Two from flight are missing

Juneau pilot, flight instructor overdue from trip to Young Bay

Posted: Thursday, December 28, 2000

Two Juneau men are overdue on a round-trip flight to Young Bay.

Missing are pilot Steve Zeckser and flight instructor Edgar "Bear" Burch. Zeckser is the owner and operator of the single-engine aircraft and was being given his biannual flight review by Burch, a certified flight instructor.

Young Bay is on the northwest coast of Admiralty Island, 12 miles southwest of Juneau in the Coast Mountains. The bay is five miles wide.

After the men filed a flight plan, their flight took off from Juneau Airport about 12:35 p.m. Wednesday, said Juneau Flight Service Station supervisor Wendell Wassmann. It was due to return in about an hour and a half. At 2:57 p.m., when the flight was an hour late in returning, the station reported it overdue to the Coast Guard Command Center, which began a search with a helicopter and boat crew.

The Flight Service Station, a division of the Federal Aviation Administration, briefs pilots on the weather and receives pilots' flight plans.

The Coast Guard began searching at about 3:10 p.m. Wednesday on a path from Young Bay to Berners Bay. It continued looking until 8:30 p.m. without finding any sign of the aircraft.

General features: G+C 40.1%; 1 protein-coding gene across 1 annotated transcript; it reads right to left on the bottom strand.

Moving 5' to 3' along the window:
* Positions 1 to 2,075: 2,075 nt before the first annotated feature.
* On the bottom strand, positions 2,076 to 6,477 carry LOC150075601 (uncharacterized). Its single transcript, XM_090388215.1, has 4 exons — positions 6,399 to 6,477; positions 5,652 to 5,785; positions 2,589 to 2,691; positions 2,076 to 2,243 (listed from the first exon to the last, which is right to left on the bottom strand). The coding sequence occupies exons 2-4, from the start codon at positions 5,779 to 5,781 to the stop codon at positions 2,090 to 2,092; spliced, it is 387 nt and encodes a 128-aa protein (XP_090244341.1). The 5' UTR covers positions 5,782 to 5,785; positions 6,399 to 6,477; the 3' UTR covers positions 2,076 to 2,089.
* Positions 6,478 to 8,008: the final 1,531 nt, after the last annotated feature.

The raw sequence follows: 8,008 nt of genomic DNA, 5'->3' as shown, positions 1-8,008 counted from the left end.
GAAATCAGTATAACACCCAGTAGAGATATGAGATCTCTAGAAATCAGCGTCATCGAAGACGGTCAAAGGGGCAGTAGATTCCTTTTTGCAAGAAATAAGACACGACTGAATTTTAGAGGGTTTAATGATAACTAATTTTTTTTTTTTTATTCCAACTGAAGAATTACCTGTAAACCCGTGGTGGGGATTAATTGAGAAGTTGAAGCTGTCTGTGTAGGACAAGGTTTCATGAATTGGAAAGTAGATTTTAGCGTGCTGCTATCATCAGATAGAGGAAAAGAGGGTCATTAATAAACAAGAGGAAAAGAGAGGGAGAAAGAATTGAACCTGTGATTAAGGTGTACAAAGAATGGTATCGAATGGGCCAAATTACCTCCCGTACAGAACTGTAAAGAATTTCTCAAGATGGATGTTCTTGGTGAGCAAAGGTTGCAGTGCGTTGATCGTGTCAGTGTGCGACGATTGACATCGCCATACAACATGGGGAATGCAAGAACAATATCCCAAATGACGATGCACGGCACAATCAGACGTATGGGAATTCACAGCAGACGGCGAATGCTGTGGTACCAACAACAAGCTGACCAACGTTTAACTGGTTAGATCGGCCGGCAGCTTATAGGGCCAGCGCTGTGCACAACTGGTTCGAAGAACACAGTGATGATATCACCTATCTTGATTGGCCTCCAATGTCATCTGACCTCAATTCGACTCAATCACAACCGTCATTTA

Belinda Burch said her husband, 63, is a very experienced pilot. He moved to Juneau a year and a half ago and works for Juneau Flight School. "He's been flying since he was a little boy," she said.

The Coast Guard resumed its search for the missing aircraft at first light today using two Sitka-based helicopters, a 47-foot motor lifeboat and a 25-foot utility boat from Juneau, and the 110-foot cutter Anacapa based at Petersburg. The Southeast squad of the Civil Air Patrol also joined in the search.

"It's not great search conditions out there, but the ceiling is going up a little bit," said Lt. Cmdr. Ray Massey of the Coast Guard at about 11:30 this morning. "The Forest Service is going to get involved. They'll have a plane flying over North Admiralty Island," Massey said.

Massey said a regular Haines Airways flight noticed a sheen off Lena Point today and said the Coast Guard will take samples of it.

Weather between noon and 2 p.m. Wednesday was average for Southeast Alaska in December, said meteorologist Mike Richmond of the National Weather Service.

"We had low ceilings and low clouds and drizzle at the airport, and it looked like from our satellite pictures that the inner channels (all of Southeast and its waterways) had low-lying clouds and the ceiling might have been 1,000 feet here and there" on the flight path to and from Young Bay, Richmond said.

Flying in such conditions is "a judgment call," Richmond said. "If a person is instrument-rated and has instruments in his plane, he could deal with those conditions," he said.

The missing plane is a white and red Bellanca Scout, identification number 7100C.

Ann Chandonnet can be reached at achandonnet@juneau

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